Basically it is a probabilistic bitmap index for quickly telling if a certain elem is in a set. It is used in BigTable, Hbase etc.
The Jaccard similarity (or Jaccard index) mentioned in the article is used for finding similar items in a big set. E.g. Google News uses it for aggregating articles on the same subject.
It looks as if a major component of the class is mathematical distillation of complex problems trading exact matching for acceptable probabilistic bounds. When you are able to do these math tricks you can cut an O(n^2) or worse problem down to O(n log n) or better problem which is the real win.
I don't know what you have planned for the next article in the series, but I would recommend adding code snippets in a language of your choice. I would have liked to see your example implemented in python or ruby to make it more concrete.
I'm planning to discuss a couple of different techniques (using shingling to actually create the set elements from items is the next one) and then demonstrate them on a large dataset.
I'll start including some Python in the follow up ones.
The article came out of my reading the data mining slides from the Ullman - Stanford course, maybe there's common terminology? I know I tried to keep it consistent with the wikipedia Jaccard Index.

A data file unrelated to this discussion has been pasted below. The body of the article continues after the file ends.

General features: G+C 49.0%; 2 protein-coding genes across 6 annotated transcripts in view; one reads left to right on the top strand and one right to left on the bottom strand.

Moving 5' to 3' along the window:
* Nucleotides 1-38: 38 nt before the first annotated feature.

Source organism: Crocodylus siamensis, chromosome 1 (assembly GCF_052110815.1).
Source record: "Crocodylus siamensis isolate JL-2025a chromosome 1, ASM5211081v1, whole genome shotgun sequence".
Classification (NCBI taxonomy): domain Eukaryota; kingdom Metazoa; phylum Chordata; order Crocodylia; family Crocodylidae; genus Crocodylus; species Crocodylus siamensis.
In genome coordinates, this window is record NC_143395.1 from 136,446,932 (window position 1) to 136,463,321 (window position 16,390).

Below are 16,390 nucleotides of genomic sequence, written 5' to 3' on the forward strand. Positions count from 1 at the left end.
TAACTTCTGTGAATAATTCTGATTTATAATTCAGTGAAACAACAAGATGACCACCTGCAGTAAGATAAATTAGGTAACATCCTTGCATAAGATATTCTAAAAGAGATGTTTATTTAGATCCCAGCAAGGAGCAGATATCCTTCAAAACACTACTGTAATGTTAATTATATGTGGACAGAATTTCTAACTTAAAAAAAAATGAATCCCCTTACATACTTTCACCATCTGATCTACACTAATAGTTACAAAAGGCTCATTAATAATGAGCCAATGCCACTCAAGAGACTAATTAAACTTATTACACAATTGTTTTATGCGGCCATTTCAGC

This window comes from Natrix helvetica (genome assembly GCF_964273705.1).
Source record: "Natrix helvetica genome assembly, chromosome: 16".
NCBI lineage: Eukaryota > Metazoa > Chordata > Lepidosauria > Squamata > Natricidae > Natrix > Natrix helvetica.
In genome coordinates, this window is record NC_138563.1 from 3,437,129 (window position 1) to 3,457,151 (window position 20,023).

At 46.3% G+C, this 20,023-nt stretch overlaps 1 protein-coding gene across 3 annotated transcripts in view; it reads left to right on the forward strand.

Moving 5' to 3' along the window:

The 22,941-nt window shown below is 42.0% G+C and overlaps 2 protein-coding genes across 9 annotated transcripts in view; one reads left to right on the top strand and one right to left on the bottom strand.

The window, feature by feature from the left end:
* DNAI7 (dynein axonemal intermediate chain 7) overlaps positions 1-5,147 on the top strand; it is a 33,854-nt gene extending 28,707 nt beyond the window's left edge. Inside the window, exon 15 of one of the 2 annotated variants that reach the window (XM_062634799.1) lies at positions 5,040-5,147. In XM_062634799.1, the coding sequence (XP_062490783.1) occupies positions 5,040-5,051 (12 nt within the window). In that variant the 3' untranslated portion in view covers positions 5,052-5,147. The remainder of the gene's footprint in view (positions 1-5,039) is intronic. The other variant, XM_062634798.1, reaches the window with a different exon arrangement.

Neural network data mining can also sometimes survive missing data or extrapolate from unknown instances.
Which depends on a Ruby implemenation of MurmurHash2:
Anyone have any idea what the 23 is for?
# 23 can be any unsigned 32-bit integer (i.e. from 0 to 2**32 - 1)
hash_number = MurmurHash.murmur_hash("somestring", 23)
It is clear that the author does not understand what a hashing function is. He says, "Your programming language of choice's API will almost certainly have a few acceptable ones within arm's reach", but that's not true. Firstly, what is a programming language's "API" ? Secondly: most languages that I'm aware of have no builtin hash functions; they are usually libraries (I know, I'm getting pedantic here). And thirdly: most hash functions that you'd find in a library don't return a floating point value that you can operate on with a "min" function (or even an int value). They typically return a string of 40-, 128 or 256 bits (depending on the function). So you'll need to map the hash returned by your hash function to a value that you can compare; for example, by grabbing the last 4 bytes and treating them as an unsigned integer.
That's points 2 and 3 covered, I'll leave it up to you whether or not you want to split hairs on what's part of Java's "API" (a sensible reader would probably take that as the Java Class Library in the case of Java).